When I published my debut novel, I was labouring under the notion that "I'm a writer, an artiste darling, I don't grubby myself with selling and promotion". Well any self-published author knows that attitude has to go tout suite and once I'd quickly realised that if I dropped the marketing ball, no one else was going to pick it up for me.
So I threw myself, albeit somewhat blindly, into the task of trying to raise my voice "me, me, look at me, my book is worth reading" above the cacophony of every other independent artists seeking to do the same thing.
So you have to try and do something a little bit different to stand out from the crowd. And while I'm far from definitively saying that the things I did have been successful in promoting sales or increasing my visibility in the throng, I did learn three things.
1) Marketing is actually quite fun, not least the interactions on social media and with bloggers prepared to review or interview you
2) It is also creative, using different muscles to fiction writing, but still definitely a creative process in itself
3) It actually started feeding back and informing the type of writing I was doing, as I discovered new techniques and platforms through engaging with the world of design.
One of the things I came up with to promote that debut novel, was to commission 3 graphic representations of snatches of the novel. All were thematically linked in terms of them involving 'primordial soups' of letters yet to be formed into recognisable words, passing through mechanisms whereby they emerged into words and sentences from the novel. This way of breaking words down into their constituent letters was something I had been playing around with to little effect. But under the impetus of trying to think in marketing terms, it suddenly came together. I commissioned my book cover designer to produce the following three designs:
Another creative offshoot stemmed from me thinking about how to boost my forlorn little blog once I'd launched my debut. I'd never considered myself a blogger, still don't really. But through Twitter I discovered this online community of writers penning very short or flash fiction (stories of 1000 words or less). The community was called Friday Flash and every Friday its members would tweet out links to a new piece of flash fiction for others to read and comment while they read others in turn. I'd never even heard of flash fiction let alone written one, but I dipped my toe in the water and found that the restriction of 1000 words made me think about all aspects of the writing craft. At the beginning of this video, I talk for about 3 minutes on the art of writing the shortest of short fiction.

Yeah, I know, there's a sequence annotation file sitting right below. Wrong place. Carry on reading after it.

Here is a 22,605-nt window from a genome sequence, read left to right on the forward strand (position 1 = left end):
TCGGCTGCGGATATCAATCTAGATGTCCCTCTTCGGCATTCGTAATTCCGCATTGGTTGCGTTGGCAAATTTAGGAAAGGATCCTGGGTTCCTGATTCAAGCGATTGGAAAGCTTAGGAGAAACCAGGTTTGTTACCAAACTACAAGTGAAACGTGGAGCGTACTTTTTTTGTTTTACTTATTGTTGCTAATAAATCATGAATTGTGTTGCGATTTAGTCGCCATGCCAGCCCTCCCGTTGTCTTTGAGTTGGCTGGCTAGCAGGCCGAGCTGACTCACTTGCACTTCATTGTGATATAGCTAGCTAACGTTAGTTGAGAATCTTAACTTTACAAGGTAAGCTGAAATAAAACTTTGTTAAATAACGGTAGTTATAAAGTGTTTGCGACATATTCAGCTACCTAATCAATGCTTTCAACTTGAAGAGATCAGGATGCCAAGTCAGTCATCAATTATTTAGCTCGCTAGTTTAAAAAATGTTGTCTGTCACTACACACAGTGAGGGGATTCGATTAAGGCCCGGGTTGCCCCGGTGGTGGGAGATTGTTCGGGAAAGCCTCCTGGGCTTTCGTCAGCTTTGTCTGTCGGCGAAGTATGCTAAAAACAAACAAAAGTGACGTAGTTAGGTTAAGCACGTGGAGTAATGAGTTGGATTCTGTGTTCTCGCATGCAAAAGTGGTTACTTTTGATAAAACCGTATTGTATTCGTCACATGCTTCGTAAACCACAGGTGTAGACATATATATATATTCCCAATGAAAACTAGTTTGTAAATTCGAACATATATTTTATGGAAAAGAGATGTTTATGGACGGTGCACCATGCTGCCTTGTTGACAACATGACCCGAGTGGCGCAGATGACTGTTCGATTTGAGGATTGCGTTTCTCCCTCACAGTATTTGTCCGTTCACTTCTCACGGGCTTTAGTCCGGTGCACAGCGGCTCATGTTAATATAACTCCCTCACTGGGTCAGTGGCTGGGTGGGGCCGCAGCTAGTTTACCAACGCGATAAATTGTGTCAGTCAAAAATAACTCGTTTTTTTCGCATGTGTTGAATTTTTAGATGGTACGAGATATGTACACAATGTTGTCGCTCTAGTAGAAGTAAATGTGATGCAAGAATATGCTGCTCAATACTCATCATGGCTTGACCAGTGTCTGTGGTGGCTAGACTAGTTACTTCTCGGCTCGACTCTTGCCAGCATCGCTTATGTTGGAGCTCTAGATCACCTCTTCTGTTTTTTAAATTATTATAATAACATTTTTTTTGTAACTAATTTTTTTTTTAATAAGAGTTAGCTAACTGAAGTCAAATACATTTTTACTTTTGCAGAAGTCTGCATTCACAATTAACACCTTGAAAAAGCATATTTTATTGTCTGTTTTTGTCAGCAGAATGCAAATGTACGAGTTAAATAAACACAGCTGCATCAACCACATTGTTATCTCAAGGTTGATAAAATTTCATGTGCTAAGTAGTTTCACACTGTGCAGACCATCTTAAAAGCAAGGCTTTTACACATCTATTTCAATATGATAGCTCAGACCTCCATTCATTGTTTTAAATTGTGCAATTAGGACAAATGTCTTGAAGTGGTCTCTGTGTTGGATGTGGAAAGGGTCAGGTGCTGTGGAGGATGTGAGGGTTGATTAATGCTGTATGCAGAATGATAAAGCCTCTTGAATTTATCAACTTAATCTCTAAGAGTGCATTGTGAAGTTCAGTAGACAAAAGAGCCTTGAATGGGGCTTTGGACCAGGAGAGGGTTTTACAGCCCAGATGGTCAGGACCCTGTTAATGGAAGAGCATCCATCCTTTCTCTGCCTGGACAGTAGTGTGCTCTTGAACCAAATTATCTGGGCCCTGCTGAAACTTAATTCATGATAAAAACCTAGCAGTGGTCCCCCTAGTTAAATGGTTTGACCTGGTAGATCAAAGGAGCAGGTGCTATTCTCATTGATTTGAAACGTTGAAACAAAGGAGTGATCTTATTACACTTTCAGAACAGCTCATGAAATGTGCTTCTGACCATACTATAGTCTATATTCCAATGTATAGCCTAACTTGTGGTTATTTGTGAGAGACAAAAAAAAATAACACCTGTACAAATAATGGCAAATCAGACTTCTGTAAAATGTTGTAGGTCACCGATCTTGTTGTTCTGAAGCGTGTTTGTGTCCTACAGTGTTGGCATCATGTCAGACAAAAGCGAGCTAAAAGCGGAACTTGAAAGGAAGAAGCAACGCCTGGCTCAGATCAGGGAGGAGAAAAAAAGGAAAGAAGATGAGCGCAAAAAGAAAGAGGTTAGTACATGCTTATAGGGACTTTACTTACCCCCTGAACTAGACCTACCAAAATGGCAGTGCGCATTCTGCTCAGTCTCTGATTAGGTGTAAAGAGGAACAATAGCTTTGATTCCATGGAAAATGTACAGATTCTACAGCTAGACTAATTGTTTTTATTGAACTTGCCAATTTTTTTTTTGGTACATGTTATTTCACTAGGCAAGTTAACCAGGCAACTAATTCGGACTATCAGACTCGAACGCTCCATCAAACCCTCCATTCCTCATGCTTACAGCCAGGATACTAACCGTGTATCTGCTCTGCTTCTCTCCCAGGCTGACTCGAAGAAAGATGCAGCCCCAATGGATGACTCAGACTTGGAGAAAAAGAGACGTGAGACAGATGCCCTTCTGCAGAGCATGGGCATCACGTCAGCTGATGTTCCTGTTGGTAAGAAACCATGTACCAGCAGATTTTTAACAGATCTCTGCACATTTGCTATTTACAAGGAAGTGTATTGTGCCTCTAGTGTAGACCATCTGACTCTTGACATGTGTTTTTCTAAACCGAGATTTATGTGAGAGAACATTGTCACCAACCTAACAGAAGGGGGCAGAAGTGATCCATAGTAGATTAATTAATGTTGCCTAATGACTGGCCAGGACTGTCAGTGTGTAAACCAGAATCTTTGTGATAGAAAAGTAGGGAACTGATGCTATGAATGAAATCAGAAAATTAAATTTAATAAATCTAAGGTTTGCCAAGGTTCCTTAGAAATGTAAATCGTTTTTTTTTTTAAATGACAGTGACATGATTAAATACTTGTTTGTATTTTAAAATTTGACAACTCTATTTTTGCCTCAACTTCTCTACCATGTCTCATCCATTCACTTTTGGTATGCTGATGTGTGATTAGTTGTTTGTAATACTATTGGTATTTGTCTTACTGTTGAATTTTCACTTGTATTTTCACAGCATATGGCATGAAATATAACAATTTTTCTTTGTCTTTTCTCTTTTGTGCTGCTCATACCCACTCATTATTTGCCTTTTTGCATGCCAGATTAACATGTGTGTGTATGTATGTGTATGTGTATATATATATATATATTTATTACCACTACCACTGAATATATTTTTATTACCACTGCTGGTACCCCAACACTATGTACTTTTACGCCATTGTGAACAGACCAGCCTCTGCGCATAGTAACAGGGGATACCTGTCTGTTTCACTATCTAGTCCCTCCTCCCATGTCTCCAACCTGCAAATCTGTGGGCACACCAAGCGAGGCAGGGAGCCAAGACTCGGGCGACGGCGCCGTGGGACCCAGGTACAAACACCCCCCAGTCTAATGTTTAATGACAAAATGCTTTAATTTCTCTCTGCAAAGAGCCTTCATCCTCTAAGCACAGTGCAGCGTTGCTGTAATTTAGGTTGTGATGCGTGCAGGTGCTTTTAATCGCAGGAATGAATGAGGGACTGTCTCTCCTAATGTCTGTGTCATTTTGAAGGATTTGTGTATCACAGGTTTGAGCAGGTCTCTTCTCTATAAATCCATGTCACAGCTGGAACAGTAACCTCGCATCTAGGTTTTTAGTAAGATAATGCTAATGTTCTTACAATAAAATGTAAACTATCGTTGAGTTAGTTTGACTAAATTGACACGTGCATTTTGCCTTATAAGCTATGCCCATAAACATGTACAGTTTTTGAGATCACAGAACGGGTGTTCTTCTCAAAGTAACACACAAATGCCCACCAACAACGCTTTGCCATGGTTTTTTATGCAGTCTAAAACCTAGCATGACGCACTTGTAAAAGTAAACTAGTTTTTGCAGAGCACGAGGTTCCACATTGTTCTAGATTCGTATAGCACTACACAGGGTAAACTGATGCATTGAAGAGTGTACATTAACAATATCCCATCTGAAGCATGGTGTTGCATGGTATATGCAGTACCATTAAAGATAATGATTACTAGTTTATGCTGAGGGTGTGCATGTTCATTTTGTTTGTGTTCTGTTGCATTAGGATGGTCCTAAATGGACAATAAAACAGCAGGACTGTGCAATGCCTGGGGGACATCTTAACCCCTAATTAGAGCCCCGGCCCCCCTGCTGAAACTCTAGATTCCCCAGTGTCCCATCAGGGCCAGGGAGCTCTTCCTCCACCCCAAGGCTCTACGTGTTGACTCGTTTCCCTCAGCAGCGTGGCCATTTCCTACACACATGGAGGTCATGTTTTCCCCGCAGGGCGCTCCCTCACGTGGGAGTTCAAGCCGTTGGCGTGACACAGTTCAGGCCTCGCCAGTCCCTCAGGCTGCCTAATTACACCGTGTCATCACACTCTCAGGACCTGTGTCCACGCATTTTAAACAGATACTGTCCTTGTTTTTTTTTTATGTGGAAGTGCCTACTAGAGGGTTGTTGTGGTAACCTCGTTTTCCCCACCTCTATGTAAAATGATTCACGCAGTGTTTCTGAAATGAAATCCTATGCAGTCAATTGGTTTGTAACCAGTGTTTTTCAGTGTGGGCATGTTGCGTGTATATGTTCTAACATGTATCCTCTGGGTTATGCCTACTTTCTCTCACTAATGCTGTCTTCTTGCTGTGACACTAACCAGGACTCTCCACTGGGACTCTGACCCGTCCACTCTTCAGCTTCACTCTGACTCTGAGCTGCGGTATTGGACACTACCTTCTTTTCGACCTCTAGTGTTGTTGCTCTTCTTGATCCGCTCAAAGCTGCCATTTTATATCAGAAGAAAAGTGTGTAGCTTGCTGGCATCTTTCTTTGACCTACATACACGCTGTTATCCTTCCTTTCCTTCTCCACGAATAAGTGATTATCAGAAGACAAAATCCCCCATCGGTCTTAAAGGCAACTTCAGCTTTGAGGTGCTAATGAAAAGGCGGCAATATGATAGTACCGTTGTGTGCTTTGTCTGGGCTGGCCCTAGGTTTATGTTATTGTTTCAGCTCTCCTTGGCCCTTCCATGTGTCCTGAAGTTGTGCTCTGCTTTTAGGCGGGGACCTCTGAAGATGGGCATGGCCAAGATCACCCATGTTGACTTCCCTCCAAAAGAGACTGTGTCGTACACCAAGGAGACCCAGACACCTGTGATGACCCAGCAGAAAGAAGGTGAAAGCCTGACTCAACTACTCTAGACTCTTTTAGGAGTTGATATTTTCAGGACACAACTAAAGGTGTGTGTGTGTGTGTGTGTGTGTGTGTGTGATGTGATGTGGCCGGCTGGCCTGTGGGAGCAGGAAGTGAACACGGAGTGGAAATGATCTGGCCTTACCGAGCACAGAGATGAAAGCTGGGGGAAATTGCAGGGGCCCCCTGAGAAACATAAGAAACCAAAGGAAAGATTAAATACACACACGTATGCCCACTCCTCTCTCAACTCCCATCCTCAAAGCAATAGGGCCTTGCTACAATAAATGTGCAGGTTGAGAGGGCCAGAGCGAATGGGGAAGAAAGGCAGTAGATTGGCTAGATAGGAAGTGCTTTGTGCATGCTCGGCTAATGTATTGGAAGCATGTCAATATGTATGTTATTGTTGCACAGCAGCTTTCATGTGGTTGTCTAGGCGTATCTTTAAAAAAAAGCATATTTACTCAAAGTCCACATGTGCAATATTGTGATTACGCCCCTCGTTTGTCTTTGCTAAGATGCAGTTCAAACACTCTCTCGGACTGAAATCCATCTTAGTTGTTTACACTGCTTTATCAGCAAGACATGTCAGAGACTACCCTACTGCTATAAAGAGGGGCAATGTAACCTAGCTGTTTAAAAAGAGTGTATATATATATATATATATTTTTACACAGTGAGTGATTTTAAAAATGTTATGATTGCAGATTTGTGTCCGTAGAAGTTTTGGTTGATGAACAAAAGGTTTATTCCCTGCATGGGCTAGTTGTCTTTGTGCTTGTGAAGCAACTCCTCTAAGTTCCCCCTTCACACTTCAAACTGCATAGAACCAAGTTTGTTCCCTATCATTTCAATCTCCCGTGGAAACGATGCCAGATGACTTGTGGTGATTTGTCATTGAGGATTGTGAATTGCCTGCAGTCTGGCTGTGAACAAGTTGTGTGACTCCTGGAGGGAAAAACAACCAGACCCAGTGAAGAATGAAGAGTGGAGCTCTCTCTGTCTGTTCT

I set myself the target of writing a flash piece every week for a year and found I carried on beyond that. Then one day I looked back through these stories and was struck by the fact that I now had enough material for my follow up book to the debut novel - a collection of 52 of the best of these stories. I never planned it this way, but now I have three collections published of something I had only embarked on as a way of showcasing my work to promote my novel!
I'm not sure exactly when I discovered kinetic typography. But it was the natural extension of my interest in typography and trying to make work that wasn't monolithic blocks of printed text. What I call non-linear fiction to match the non-linear thought processes of our minds. (It's only the written word that proceeds in orderly, syntactical fashion of words, sentences, paragraphs and pages. The thinking and speaking mind is a lot less regularly structured). I'd given much though to the shaping of the text on a page contributing to the narrative, feeding into the meaning. Think Mark Danielewski's "House of Leaves".for an example. But why restrict myself to the printed page for such things, especially when I could never realistically afford the bespoke printing costs, while Kindle formatting wouldn't allow it within its limited functionality.
Examples of kinetic typography videos abound, where the animation of the text adds nothing other than to echo the voice over. I wanted to produce a video where the very animation of the letters was crucial to the meaning of the narrative itself; that without it, the text would be much more the poorer. The animated letters weren't there as mere garnish, but informed the very meaning of the words they spelled out. In this case, the words were mutating and morphing into words that were close in the make up of the letters spelling them out, but with radically different meaning. So 'months' becomes 'mumps' and 'apposite' becomes 'opposite'.
Whenever I make videos around my writing, I always try to keep in mind that the video should have the same relationship to the writing work that videos do to the pop song; that is it's there ostensibly to promote the song, but it is an art work in its own right, because the visual medium is different to the aural one and a slavish reproduction of the song just wouldn't work. The same thing holds between the visual medium and the written one. But it goes further than that, digital literature can become a literary medium in its own right; such as I hope I demonstrate with the kinetic typography video and the graphics above. And yet all of these things were propelled initially through marketing conventionally written books made up of blocks of text. The distinction between marketing and creative writing and fiction is breaking down in the digital age.